7. My husband and I cared for my parents, both of whom had Alzheimer’s, for the last 7 years of their lives. For as long as we could, we cared for them at home, until they had to go to a nursing home – my father, due to a stroke; my mother, due to my husband’s back surgery which meant he was not able to help Mom shower or dress while I was at work. I give great thanks for a beloved neighbor who voluntarily told me, “If you and your husband ever need a sanity break, I’ll watch your parents for you.” We did not abuse this offer, but it was gratefully accepted at appropriate times.

  8. Leo,

    Ook al heb ik je verhaal al eerder gelezen, maanden geleden, het raakt me nog steeds. Ik heb het doorgestuurd aan mijn beste vriendin, die een maand geleden haar moeder naar het verpleegtehuis moest brengen. Wegens Alzheimer. Bedankt dat je het verhaal opnieuw met ons hebt willen delen.

    Even if I read your original story some time ago, it touches me ever again.
    I forwarded it to my best friend. She is at this very moment in the situation you were many years ago. She had to bring her mother (89 years old, Alzheimer) to a nursing home, a month ago. And yes, her mother does not know that my friend is visiting my wife and me, 700 km from her home. In Europe, that is very far away…
    Thank you for sharing this story again.


    • I had to read it slowly, but I was able to read the Dutch. You see, my parents described in this story were also from Holland. I love that it touches people there as well.

  9. Thank you, Leo for this very personal story. I started out as a CNA and have been an RN for the last 15 years taking care of our elders who can longer take care of themselves. I love them dearly but, my greatest wish is that they do not need me and they put me out of a job.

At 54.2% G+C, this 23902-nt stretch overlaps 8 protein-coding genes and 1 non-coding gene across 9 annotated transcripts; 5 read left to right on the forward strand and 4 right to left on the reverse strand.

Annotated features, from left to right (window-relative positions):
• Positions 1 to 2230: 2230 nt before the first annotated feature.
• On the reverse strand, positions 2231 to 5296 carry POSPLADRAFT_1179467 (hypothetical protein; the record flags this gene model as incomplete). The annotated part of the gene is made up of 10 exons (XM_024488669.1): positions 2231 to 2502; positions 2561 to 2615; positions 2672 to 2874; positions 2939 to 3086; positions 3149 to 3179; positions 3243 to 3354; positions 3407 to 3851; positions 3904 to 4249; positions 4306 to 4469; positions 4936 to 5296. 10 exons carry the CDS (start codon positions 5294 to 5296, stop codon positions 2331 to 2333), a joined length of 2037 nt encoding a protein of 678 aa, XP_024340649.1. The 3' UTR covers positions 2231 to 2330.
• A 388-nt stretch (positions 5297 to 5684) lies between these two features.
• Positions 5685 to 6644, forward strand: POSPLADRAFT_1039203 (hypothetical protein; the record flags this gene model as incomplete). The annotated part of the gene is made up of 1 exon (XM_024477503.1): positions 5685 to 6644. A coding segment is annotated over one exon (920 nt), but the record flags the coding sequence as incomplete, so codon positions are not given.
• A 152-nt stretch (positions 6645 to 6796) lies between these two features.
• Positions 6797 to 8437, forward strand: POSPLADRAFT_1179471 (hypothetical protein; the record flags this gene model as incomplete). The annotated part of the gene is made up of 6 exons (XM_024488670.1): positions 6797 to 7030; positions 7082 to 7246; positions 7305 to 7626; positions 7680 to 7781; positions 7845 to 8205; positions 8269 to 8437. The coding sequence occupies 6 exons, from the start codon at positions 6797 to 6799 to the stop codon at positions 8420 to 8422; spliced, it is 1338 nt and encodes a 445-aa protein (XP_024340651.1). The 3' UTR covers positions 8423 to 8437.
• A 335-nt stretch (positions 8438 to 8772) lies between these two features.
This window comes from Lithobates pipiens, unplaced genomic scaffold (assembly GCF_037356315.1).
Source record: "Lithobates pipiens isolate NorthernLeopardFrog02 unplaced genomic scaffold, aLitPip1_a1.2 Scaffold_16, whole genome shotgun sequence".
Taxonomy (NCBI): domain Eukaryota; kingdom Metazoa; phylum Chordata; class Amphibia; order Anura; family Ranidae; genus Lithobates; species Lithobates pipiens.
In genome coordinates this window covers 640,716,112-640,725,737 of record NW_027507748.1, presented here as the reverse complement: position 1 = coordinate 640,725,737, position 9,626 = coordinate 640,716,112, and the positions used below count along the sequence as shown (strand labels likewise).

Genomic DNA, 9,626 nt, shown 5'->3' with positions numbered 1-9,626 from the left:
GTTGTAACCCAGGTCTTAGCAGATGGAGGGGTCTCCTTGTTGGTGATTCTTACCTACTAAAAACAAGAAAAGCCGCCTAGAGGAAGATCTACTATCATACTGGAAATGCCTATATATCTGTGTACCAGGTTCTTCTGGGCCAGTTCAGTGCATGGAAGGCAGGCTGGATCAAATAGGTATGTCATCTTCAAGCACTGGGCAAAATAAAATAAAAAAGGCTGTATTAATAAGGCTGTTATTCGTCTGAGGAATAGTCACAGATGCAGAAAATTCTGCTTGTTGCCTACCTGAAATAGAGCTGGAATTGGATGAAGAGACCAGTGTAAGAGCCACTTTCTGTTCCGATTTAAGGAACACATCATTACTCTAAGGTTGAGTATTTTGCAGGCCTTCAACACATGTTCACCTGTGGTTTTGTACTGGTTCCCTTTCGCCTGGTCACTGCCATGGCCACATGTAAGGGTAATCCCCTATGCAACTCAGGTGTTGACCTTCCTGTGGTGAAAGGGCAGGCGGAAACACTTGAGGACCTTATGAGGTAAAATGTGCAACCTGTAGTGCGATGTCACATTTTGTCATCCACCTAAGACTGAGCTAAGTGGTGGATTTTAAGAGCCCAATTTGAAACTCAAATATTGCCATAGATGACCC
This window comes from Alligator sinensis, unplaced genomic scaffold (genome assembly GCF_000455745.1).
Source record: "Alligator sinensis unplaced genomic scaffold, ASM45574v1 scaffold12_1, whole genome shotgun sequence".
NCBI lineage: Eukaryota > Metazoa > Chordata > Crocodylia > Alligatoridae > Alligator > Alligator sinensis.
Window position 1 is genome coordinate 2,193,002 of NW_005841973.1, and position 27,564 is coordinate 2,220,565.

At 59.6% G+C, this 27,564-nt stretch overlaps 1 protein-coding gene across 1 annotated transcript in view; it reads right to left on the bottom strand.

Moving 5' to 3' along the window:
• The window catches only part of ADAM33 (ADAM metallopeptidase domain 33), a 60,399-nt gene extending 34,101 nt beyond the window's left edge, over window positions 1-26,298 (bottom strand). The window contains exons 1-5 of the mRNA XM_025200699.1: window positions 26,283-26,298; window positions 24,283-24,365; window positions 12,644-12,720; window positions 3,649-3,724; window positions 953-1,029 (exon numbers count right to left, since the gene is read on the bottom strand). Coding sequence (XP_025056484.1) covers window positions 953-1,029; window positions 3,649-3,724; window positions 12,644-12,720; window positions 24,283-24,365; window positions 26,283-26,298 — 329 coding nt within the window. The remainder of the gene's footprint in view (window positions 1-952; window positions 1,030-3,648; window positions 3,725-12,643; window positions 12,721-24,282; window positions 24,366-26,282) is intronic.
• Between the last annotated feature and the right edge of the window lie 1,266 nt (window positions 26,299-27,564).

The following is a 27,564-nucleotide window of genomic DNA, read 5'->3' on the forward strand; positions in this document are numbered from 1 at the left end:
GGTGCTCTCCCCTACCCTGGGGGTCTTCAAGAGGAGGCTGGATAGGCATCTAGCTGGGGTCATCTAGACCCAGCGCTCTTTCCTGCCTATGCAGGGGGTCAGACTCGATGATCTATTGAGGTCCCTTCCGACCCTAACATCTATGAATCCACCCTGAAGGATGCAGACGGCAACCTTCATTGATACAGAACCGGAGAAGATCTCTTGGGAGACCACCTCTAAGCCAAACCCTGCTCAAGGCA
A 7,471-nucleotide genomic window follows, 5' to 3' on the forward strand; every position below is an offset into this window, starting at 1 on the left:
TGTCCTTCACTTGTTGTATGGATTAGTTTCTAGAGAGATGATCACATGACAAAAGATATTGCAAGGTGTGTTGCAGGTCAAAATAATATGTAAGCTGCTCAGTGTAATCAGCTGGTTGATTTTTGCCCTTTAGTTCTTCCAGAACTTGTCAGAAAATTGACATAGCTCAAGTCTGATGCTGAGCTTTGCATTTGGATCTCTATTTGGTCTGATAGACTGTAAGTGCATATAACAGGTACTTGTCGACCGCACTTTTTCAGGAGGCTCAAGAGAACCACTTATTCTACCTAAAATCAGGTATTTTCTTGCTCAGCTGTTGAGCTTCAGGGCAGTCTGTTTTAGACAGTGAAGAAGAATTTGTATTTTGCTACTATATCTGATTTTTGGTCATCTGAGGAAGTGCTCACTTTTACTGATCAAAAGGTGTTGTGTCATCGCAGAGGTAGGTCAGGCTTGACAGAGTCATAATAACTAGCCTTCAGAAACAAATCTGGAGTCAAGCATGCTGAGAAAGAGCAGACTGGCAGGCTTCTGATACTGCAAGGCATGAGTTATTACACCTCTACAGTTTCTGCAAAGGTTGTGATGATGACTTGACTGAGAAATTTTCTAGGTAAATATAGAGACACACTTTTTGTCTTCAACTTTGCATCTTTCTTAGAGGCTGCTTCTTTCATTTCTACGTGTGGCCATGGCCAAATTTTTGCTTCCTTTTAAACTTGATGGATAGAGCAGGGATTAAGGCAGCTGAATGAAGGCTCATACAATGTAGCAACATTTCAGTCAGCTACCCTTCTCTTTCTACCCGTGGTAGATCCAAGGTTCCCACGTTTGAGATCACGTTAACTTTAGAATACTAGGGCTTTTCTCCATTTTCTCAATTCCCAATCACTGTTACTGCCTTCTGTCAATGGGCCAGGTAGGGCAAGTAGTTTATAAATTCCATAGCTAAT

10. Thanks, Leo, for publishing the update. It was special to know what happened after the original story! I helped care for my mom for a bit, under slightly different circumstances. She was 85, and suffering from not Alzheimer’s but senile dementia. For a time, I dressed her breast (she had breast cancer, but didn’t know it because of her dementia — an ironic saving grace); and helped with a few other things. Then she would fight my doing anything — because she didn’t realize she needed it. “Out of sight, out of mind.” No pain, thank goodness! The refusal to let me do anything (physically fighting me sometimes), and the fact that she couldn’t cook anymore without perhaps burning the house down, resulted in outside care being brought in, and meals. Also, the breast bandaging needed more attention than I could give. It was interesting that, even though she couldn’t cook, etc, anymore, her life-long “habit” of caring for guests, including offering lunch if they happened to be there, did NOT get masked by the dementia. Giving was an ingrained part of her.
    On a technical note: I prefer the comment box to be at the top of the post area; and order of posts to be newest to oldest, not the reverse, as you have it. 🙂
    Nice to have the stories coming again; thanks!